Dolphins and the Cold War also collided in a strange Communist bloc political tendency that had its brief flower in the 1960s and ’70s: Posadism. Founded by an Italian-Argentinian labor organizer and Trotskyist who took the sobriquet J. Posadas, his movement split from the main branch of Trotskyism in the late 1950s over Posadas’s controversial support of a Soviet nuclear first strike that he argued would destroy capitalism completely. Michel Pablo, leader of the Trotskyist Fourth International in the years following the Second World War, had argued for a final “War-Revolution” between the West and Stalinism in the wake of the defeat of the Axis, but Posadas’s agitation for escalation to nuclear war was a bridge too far for mainstream Trotskyists. In the years that followed, Posadas and his followers developed more unorthodox, even esoteric beliefs. He stated in his 1968 essay, “Flying Saucers, the process of matter and energy, science and socialism,” that any species capable of interstellar space travel must obviously have perfected socialism as well. Posadas’s interest in dolphins can be traced to Soviet scientist Igor Charkovsky’s experiments with dolphin birth, hoping to apply the same principles to human birthing, a trend that found fertile ground in the human potential movement in the West in the 1970s and after. Posadas reportedly believed that learning about water birth from dolphins would enable human beings to successfully reproduce in zero-g environments. While Posadism today is mostly adhered to in an ironic fashion by contemporary socialists who appreciate the decadent Cold War aesthetic and memetic gestalt of nuclear war, UFOs, and dolphins, its small but dedicated cadre during Posadas’s lifetime demonstrates that esoteric ideas around dolphins as saviors of mankind were not limited to the West during the Cold War.

By the late ’70s, the idea that dolphins were preternaturally wise beings that could save us all from our own political and environmental destruction was widespread. In Douglas Adams’s 1978 radio series The Hitchhiker’s Guide to the Galaxy (and in the 1979 novel adaptation and 1980 television adaptations), a race of brutal galactic bureaucrats, the Vogons, demolish Earth and wipe out humanity (with the exception of protagonist Arthur Dent, who manages to hitch a lift off-planet) in the very first episode. Later on in the story, Adams twists the knife by explaining that poor, extinct humanity wasn’t even the most intelligent species on the planet Earth, but the third. The hyperintelligent pandimensional beings who’d built the Earth millions years ago as a giant computer (Adams’s clever subversion and satire of the Cold War-era cybernetic view of the Earth as a self-regulating machine) and dwelled on the planet in the form of mice performing “experiments” on humans were the most intelligent. Adams’s omniscient narrator notes that the second-place dolphins firmly believe in their superiority of intellect and culture to humans, much in the manner of Illuminatus! dolphins: their ethos of play and joy in direct opposition to man’s traditions of misery and war. Even the dolphins’ solemn goodbye to humanity, “So long, and thanks for all the fish,” is misinterpreted as a petty trick by dolphin trainers: “a surprisingly sophisticated attempt to do a double-backwards-somersault through a hoop whilst whistling the ‘Star Spangled Banner.'” In the universe of Hitchhiker’s, Lilly-like communication with the dolphins is not possible, as the dolphins even seem to subtly mock the American military-industrial complex in their message that humanity is doomed.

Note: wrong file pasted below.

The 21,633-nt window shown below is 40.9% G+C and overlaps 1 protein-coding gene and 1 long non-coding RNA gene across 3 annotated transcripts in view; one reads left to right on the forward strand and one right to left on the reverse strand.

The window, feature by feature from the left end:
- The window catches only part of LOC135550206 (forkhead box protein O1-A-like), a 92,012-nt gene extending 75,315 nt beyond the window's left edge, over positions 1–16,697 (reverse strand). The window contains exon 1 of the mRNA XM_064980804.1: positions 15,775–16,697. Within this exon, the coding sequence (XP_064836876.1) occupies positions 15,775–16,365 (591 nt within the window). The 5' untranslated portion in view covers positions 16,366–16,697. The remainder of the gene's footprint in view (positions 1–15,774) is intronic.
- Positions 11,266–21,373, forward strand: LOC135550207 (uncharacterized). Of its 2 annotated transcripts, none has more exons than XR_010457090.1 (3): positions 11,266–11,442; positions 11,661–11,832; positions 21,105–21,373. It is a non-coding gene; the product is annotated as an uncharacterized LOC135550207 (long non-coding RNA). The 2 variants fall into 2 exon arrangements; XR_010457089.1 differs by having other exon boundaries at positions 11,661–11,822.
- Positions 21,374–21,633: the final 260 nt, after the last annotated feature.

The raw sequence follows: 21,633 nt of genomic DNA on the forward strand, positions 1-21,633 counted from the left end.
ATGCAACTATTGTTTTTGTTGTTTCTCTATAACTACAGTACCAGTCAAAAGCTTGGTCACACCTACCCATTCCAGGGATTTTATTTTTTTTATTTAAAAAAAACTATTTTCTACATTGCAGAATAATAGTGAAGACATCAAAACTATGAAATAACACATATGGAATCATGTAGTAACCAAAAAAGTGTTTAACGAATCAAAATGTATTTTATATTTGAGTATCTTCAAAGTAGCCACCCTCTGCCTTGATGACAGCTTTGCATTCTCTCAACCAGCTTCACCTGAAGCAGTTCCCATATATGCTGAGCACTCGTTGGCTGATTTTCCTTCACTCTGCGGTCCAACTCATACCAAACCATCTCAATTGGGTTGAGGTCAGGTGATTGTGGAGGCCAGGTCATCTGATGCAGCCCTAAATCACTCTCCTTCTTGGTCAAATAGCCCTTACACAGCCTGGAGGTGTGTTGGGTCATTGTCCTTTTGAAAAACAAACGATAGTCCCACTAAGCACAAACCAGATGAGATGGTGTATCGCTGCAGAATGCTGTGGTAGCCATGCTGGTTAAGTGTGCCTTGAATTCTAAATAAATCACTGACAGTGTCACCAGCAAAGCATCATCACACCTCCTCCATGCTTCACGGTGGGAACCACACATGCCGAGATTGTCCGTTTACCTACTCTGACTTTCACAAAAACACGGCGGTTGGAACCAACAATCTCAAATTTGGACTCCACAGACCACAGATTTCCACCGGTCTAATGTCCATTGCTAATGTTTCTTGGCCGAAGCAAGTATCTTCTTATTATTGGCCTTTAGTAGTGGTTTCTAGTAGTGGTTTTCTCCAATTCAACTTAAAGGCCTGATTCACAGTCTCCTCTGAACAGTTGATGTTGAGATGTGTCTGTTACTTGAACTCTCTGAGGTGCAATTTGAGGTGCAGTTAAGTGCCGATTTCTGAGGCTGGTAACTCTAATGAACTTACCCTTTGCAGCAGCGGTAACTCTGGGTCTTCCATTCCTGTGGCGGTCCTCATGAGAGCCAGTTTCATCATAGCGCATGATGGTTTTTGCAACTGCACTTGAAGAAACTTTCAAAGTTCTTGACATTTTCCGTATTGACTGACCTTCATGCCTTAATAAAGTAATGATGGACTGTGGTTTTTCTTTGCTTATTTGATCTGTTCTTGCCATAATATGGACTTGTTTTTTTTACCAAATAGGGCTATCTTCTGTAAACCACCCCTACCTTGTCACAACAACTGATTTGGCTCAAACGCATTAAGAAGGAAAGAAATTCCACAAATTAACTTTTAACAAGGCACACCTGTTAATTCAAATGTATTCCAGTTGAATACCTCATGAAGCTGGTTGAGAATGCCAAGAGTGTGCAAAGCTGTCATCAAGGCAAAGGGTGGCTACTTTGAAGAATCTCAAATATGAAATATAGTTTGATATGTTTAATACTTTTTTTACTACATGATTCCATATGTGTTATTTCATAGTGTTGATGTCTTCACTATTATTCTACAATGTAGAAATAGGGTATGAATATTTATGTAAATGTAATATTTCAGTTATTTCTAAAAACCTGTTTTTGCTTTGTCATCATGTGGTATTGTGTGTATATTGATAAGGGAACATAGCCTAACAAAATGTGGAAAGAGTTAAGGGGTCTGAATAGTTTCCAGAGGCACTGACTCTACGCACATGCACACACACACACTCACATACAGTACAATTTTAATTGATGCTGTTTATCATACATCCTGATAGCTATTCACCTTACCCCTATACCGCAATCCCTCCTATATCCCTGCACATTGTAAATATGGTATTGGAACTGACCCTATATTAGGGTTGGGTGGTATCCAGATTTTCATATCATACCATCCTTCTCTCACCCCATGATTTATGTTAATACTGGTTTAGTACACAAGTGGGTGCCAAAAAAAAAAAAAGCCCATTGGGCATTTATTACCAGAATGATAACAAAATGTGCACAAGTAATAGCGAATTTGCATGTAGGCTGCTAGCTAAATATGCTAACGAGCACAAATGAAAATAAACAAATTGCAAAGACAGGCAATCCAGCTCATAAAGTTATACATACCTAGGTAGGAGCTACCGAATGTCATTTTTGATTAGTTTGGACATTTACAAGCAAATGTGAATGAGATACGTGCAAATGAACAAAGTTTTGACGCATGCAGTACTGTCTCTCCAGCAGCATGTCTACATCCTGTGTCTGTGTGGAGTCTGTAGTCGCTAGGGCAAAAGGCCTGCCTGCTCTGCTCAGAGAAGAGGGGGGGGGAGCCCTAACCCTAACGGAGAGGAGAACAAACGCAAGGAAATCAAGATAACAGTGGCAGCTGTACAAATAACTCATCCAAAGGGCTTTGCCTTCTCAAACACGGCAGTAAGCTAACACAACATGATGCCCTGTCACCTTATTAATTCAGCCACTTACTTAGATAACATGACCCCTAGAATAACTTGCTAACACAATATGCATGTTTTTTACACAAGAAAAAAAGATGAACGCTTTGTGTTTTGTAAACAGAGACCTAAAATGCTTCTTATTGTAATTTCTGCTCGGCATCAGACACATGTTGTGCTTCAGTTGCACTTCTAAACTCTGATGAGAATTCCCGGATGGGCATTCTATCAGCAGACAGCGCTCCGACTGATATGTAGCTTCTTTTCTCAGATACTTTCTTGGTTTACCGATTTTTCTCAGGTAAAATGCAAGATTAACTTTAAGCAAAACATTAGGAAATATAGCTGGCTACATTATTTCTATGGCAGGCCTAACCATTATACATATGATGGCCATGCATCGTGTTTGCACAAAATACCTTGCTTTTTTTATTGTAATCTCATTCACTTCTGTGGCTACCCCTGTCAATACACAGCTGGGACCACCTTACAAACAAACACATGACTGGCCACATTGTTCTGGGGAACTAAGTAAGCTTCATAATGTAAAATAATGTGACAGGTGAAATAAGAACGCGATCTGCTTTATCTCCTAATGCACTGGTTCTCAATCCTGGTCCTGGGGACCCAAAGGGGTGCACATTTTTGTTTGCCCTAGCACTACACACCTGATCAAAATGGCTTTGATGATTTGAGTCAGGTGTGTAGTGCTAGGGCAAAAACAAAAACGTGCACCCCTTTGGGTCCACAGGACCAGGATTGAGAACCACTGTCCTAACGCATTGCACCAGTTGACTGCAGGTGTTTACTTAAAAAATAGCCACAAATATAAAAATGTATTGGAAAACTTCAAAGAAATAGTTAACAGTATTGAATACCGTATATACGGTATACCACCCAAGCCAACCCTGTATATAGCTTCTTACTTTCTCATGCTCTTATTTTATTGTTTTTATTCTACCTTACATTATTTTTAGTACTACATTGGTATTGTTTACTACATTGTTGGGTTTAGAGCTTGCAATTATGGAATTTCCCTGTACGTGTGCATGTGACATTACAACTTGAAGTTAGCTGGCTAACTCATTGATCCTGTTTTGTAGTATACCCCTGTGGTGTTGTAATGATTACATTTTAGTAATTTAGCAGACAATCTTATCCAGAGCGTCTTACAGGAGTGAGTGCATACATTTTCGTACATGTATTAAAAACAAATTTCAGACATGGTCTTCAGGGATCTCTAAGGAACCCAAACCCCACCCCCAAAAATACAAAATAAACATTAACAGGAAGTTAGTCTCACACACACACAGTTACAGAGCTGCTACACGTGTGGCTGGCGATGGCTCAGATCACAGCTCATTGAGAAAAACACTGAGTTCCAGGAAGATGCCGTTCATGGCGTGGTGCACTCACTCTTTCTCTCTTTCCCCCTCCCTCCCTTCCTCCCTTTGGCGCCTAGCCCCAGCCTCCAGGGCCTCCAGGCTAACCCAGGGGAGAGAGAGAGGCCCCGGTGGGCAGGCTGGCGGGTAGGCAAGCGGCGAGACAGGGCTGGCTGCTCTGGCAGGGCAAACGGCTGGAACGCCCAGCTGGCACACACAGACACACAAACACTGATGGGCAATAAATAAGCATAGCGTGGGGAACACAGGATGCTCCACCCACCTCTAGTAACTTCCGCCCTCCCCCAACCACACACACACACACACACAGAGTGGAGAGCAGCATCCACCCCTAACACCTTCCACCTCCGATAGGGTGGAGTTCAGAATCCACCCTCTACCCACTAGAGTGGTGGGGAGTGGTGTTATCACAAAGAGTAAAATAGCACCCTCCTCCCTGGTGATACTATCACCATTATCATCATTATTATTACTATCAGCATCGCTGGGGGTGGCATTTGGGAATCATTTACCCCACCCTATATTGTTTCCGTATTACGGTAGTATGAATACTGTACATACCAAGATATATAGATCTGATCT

so long and thanks for all the fish 1985

In the fourth volume of the Hitchhiker’s novel series, titled So Long And Thanks For All The Fish (1984), Dent hitches a ride back to Earth, which seems to have been restored in the decade he’s been hitching across the Galaxy. Coming back to his mysteriously-undemolished home, Dent discovers a fishbowl with the first four words of the dolphins’ parting message. Dent and his new girlfriend Fenchurch discover they both possess one of these fishbowls, as does a California mystic and dolphin researcher called “Wonko the Sane,” yet another fictional Lilly analogue. Wonko misses the dolphins, who all mysteriously disappeared the day of the Vogon attack. (Conspiracy theories about the Vogon attack are rife on this new Earth. Stories about “CIA agents found floating in reservoirs” are concocted to explain away both the Earth’s “demolition” as a hallucination and the dolphins’ sudden mysterious disappearance.) He tells Arthur and Fenchurch that the fishbowl “is a farewell gift from the dolphins, the dolphins whom I loved and studied, and swam with, and fed with fish, and even tried to learn their language, a task which they seemed to make impossibly difficult, considering the fact that I now realize they were perfectly capable of communicating in ours if they decided they wanted to.”

Wonko asks Arthur and Fenchurch to put their ears to the fishbowl, and they have a preternatural sensory experience of what actually happened: the dolphins engineered a replacement of the demolished Earth from an alternate time/probability line elsewhere in the multiverse, and end their message something like an environmental television PSA: “This bowl was brought to you by the Campaign to Save the Humans. We bid you farewell.” Adams in later years became a great proponent of environmental causes, producing a radio series and penning a book Last Chance to See (1989) about imminent animal extinctions. The idea of the dolphins actually saving the humans after all the harm and experimentation perpetrated upon them fashions the dolphin into a kind of collective Christ-figure, forced to leave the new Earth for the sins of humankind.

In the third and final part of this series, which will run tomorrow, we’ll look at human communication with whales in the Cold War period, some of the science fiction of the 1980s and early ’90s that featured cetaceans, and the fate of John C. Lilly himself, after his transition from fringe scientist to dolphin guru.


Grasso AvatarMichael Grasso is a Senior Editor at We Are the Mutants. He is a Bostonian, a museum professional, and a podcaster. You can read his thoughts on museums and more on Twitter at @MuseumMichael.

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2 thoughts on “Days of the Dolphin: Cetaceans in Cold War Science and Science Fiction (Part Two)

  1. Pingback: Days of the Dolphin: Cetaceans in Cold War Science and Science Fiction (Part Three)

  2. Pingback: Days of the Dolphin: Cetaceans in Cold War Science and Science Fiction (Part One)